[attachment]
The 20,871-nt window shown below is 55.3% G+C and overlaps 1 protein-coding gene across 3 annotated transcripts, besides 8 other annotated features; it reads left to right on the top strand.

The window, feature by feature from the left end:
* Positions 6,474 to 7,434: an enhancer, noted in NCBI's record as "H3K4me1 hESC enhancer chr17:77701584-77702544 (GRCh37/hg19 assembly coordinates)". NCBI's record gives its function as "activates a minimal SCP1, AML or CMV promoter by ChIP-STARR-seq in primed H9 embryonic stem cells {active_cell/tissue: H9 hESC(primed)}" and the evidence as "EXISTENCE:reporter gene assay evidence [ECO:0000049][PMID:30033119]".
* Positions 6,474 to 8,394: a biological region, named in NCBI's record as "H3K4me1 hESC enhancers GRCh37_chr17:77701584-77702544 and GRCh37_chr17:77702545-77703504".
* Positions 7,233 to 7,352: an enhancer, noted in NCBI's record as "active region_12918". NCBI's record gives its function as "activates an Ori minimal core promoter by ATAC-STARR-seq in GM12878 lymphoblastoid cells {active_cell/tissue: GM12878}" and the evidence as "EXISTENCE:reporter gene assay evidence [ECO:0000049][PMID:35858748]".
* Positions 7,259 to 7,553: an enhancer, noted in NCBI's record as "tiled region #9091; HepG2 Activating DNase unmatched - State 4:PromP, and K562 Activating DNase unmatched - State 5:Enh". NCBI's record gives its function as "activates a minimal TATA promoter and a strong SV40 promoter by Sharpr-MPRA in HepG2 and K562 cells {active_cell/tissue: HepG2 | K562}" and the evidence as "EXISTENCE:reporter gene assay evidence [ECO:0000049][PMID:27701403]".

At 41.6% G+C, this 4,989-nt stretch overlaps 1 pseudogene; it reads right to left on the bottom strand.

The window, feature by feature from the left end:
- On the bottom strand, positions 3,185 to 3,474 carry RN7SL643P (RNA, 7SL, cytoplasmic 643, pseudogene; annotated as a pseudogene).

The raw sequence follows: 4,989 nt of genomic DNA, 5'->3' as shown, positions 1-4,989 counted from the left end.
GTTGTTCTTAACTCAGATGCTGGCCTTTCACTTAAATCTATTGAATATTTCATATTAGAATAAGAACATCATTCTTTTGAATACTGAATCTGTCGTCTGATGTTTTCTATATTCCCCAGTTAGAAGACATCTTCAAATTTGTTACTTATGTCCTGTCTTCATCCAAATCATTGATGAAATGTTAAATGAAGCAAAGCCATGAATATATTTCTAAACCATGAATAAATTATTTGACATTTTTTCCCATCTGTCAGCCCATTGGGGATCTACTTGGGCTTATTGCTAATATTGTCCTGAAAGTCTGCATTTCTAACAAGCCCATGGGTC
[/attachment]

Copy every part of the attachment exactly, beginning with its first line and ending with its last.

The 20,871-nt window shown below is 55.3% G+C and overlaps 1 protein-coding gene across 3 annotated transcripts, besides 8 other annotated features; it reads left to right on the top strand.

The window, feature by feature from the left end:
* Positions 6,474 to 7,434: an enhancer, noted in NCBI's record as "H3K4me1 hESC enhancer chr17:77701584-77702544 (GRCh37/hg19 assembly coordinates)". NCBI's record gives its function as "activates a minimal SCP1, AML or CMV promoter by ChIP-STARR-seq in primed H9 embryonic stem cells {active_cell/tissue: H9 hESC(primed)}" and the evidence as "EXISTENCE:reporter gene assay evidence [ECO:0000049][PMID:30033119]".
* Positions 6,474 to 8,394: a biological region, named in NCBI's record as "H3K4me1 hESC enhancers GRCh37_chr17:77701584-77702544 and GRCh37_chr17:77702545-77703504".
* Positions 7,233 to 7,352: an enhancer, noted in NCBI's record as "active region_12918". NCBI's record gives its function as "activates an Ori minimal core promoter by ATAC-STARR-seq in GM12878 lymphoblastoid cells {active_cell/tissue: GM12878}" and the evidence as "EXISTENCE:reporter gene assay evidence [ECO:0000049][PMID:35858748]".
* Positions 7,259 to 7,553: an enhancer, noted in NCBI's record as "tiled region #9091; HepG2 Activating DNase unmatched - State 4:PromP, and K562 Activating DNase unmatched - State 5:Enh". NCBI's record gives its function as "activates a minimal TATA promoter and a strong SV40 promoter by Sharpr-MPRA in HepG2 and K562 cells {active_cell/tissue: HepG2 | K562}" and the evidence as "EXISTENCE:reporter gene assay evidence [ECO:0000049][PMID:27701403]".

At 41.6% G+C, this 4,989-nt stretch overlaps 1 pseudogene; it reads right to left on the bottom strand.

The window, feature by feature from the left end:
- On the bottom strand, positions 3,185 to 3,474 carry RN7SL643P (RNA, 7SL, cytoplasmic 643, pseudogene; annotated as a pseudogene).

The raw sequence follows: 4,989 nt of genomic DNA, 5'->3' as shown, positions 1-4,989 counted from the left end.
GTTGTTCTTAACTCAGATGCTGGCCTTTCACTTAAATCTATTGAATATTTCATATTAGAATAAGAACATCATTCTTTTGAATACTGAATCTGTCGTCTGATGTTTTCTATATTCCCCAGTTAGAAGACATCTTCAAATTTGTTACTTATGTCCTGTCTTCATCCAAATCATTGATGAAATGTTAAATGAAGCAAAGCCATGAATATATTTCTAAACCATGAATAAATTATTTGACATTTTTTCCCATCTGTCAGCCCATTGGGGATCTACTTGGGCTTATTGCTAATATTGTCCTGAAAGTCTGCATTTCTAACAAGCCCATGGGTC